Adkins-Jackson: I always think of social contracts. In my social contract with my country, I pay taxes. And for those taxes, I expect public amenities, I expect access to a good quality life. A lot of those societal functions are based on the data that the government has available for groups. If we’ve made you invisible in the data, how then can you advocate for your communities, for your needs? [Data] has such downstream implications for groups. If you can take my dollar, then you need to tell my story.

Another recommendation from the working group is about developing metrics on racism. Why is it important to develop metrics on racism?

Ponce: You need to have structural racism measures and not just look at the disparities outcomes. That’s why you need to disaggregate. You can’t have health equity without data equity.

Adkins-Jackson: Capturing structural racism and other structural and social determinants of health are capturing the exposure. What health disparities [research] does is capture the result of that exposure. Depending on how you see the relationship between the two, you might think that when you capture the outcome, which is the disease outcome or the health experience, that disparity encapsulates that exposure. And I think that is true, but I also think that it’s important to tell the complete story. If the distinction is not clear, when combined with the non-scientific categories, you end up with the illusion that there’s a biological basis for disparities, which is even more dangerous.

The COVID-19 pandemic highlighted the weaknesses of data collection. Why is it important to collect and combine both place-based and population-level data?

Ponce: You need both to triage and direct public policy resources [during an emergency]. Place-based is a quick way of deploying these resources. In some states, social vulnerability indices (SVI), which are multi-dimensional place-based measures, were used to prioritize where vaccine pop-ups would be, and to determine the allocation of resources to certain counties, community groups, and community organizations. For smaller groups that are dispersed, this geographic-based targeting misses out on the risk of groups that may not be in the so-called worst quintile or quartile where we’re targeting resources. Place-based data have value because you can immediately target places, but it must be augmented for populations that may not necessarily live in those areas that are the legacy of residential segregation.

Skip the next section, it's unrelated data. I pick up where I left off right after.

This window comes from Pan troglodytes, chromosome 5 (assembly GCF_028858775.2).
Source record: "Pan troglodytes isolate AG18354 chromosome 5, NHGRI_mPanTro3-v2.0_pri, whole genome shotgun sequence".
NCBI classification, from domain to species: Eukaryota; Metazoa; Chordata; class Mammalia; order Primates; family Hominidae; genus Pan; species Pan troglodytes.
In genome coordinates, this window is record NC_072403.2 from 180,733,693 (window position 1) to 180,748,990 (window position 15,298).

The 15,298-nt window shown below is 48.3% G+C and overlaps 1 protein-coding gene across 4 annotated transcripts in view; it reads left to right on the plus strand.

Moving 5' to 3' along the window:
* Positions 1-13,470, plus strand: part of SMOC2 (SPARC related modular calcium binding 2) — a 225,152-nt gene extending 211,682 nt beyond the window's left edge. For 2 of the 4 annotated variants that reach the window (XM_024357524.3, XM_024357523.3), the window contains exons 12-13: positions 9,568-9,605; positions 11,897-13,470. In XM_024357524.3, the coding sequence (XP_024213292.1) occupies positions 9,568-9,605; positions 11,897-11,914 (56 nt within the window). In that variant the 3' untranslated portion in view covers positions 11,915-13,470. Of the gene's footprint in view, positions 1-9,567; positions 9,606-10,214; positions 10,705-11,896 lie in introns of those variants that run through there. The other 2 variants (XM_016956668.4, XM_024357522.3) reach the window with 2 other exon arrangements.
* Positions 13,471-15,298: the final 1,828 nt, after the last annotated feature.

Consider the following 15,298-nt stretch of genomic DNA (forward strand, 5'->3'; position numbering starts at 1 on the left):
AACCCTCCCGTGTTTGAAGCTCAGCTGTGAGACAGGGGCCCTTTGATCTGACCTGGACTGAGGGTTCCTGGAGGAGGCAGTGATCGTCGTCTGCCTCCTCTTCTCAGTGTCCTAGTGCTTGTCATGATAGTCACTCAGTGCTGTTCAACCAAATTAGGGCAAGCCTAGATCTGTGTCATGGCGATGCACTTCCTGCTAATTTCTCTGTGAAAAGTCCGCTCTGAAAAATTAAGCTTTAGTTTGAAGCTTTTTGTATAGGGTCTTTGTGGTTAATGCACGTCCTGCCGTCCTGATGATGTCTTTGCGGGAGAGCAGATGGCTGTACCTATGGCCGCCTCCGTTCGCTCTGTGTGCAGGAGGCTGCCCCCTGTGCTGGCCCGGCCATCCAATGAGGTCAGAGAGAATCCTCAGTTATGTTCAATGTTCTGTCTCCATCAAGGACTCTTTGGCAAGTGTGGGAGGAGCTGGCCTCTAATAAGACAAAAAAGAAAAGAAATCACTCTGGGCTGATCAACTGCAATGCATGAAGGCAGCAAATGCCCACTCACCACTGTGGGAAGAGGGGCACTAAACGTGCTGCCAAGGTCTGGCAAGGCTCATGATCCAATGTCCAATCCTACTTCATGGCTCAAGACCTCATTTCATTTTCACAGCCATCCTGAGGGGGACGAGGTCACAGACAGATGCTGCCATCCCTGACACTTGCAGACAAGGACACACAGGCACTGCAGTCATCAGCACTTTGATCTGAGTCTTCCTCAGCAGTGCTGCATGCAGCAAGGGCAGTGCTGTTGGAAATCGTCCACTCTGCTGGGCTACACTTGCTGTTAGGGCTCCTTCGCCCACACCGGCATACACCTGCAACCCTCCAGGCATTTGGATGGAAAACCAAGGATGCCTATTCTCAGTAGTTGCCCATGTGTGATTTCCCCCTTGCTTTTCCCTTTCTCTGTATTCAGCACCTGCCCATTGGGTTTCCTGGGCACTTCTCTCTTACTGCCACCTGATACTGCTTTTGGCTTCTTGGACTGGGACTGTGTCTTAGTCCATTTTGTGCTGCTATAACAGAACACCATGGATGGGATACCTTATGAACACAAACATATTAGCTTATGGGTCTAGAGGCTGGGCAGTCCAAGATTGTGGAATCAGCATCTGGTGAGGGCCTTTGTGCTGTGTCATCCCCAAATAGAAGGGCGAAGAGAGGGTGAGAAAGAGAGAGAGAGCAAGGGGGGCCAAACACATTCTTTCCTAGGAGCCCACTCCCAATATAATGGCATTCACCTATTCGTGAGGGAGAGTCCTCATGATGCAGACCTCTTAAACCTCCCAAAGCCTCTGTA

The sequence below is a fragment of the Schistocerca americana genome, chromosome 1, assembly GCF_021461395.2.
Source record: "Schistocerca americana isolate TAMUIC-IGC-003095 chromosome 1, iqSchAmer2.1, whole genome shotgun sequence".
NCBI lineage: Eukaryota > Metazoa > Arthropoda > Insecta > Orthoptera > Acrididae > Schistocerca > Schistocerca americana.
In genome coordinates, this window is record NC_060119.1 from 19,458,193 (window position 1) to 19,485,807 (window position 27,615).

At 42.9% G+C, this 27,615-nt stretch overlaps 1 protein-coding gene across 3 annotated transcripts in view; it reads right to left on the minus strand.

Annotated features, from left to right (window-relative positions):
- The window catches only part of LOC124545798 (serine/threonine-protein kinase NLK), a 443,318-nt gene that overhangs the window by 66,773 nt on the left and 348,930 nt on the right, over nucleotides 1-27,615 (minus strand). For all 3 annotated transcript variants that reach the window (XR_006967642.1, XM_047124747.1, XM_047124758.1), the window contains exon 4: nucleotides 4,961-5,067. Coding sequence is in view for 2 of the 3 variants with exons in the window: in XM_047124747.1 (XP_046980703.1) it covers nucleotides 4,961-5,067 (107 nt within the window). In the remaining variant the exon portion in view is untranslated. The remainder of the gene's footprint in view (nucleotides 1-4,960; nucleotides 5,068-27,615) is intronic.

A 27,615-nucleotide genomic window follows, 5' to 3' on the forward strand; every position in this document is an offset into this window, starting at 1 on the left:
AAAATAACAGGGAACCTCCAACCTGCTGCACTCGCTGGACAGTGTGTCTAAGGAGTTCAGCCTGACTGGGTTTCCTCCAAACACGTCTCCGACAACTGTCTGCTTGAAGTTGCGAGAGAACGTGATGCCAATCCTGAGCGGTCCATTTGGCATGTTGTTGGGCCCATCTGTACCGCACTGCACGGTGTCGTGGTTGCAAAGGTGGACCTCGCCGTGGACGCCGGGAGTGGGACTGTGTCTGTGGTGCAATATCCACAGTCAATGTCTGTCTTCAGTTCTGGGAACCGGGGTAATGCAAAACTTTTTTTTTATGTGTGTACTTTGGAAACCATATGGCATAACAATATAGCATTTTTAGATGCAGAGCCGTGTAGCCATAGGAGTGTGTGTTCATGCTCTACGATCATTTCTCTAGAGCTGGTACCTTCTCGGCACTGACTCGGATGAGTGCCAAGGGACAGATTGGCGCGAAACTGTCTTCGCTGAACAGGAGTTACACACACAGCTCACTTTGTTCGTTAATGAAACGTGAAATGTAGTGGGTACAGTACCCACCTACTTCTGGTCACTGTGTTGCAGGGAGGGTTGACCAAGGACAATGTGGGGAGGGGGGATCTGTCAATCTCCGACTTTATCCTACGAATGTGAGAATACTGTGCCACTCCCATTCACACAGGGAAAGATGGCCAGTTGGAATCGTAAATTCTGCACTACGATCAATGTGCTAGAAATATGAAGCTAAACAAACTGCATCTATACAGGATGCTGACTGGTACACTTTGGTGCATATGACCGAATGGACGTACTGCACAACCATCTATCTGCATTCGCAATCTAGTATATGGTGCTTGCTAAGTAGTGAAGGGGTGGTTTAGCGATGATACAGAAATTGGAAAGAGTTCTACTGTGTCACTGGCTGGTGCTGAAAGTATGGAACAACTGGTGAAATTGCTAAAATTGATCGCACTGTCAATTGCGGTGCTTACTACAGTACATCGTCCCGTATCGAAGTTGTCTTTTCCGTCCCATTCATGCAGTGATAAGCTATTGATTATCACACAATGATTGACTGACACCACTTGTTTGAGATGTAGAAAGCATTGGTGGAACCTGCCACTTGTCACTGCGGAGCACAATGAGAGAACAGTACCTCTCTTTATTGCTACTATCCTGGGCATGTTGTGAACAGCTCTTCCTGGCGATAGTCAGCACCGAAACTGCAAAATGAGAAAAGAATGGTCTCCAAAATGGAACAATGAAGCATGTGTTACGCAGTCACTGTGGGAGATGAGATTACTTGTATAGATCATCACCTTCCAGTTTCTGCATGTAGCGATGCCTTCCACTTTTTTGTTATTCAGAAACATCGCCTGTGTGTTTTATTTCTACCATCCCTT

Adkins-Jackson: We use easy targets like location as a way to understand an experience for a group of people. I often ask my colleagues what is more important: an exposure at home, an exposure at work, or an exposure going in between? Because for some racialized groups, they’ve never been mostly in their neighborhoods, they’ve always commuted out for work. So, while you’re looking at their neighborhood exposure, they were exposed on the drive to work, and you missed it because you didn’t capture the intersection of all these parts.

Your article closes with the concept of community-centered data and how that can help build community trust. What will it look like when communities have access to their data?

Ponce: If we’re trying to generate knowledge and evidence for populations and communities of interest, particularly marginalized communities, then they must be alongside us every step of the way. It’s not just creating a community advisory board and only asking them to give feedback at the beginning and the end of the project, or reaching out to community groups so they can help spread the word and disseminate our study. Data equity is the process and the product, but the big P is the process.

Adkins-Jackson: My colleagues and I have been joking about whether Chat GPT and other AI resources are going to replace us as data analysts. But AI cannot replace the community because you won’t understand context, you won’t understand meaning, you won’t understand exposure, you won’t understand impact, you won’t understand anything.

Ponce: We’ve also got to build the data capacity of these communities and community organizations. Let us make sure that the grants that we have invest in the data consumption capacity and data production capacity of organizations. You have to build the infrastructure in these community organizations, and that includes encouraging members of these organizations to be part of our pipeline of academics and data producers.

Adkins-Jackson: Accountability is being so connected to the community that they are parts of your institution and organization. Without them, you can’t even get your basic processes or products completed. And you can’t have data equity without the people at the table.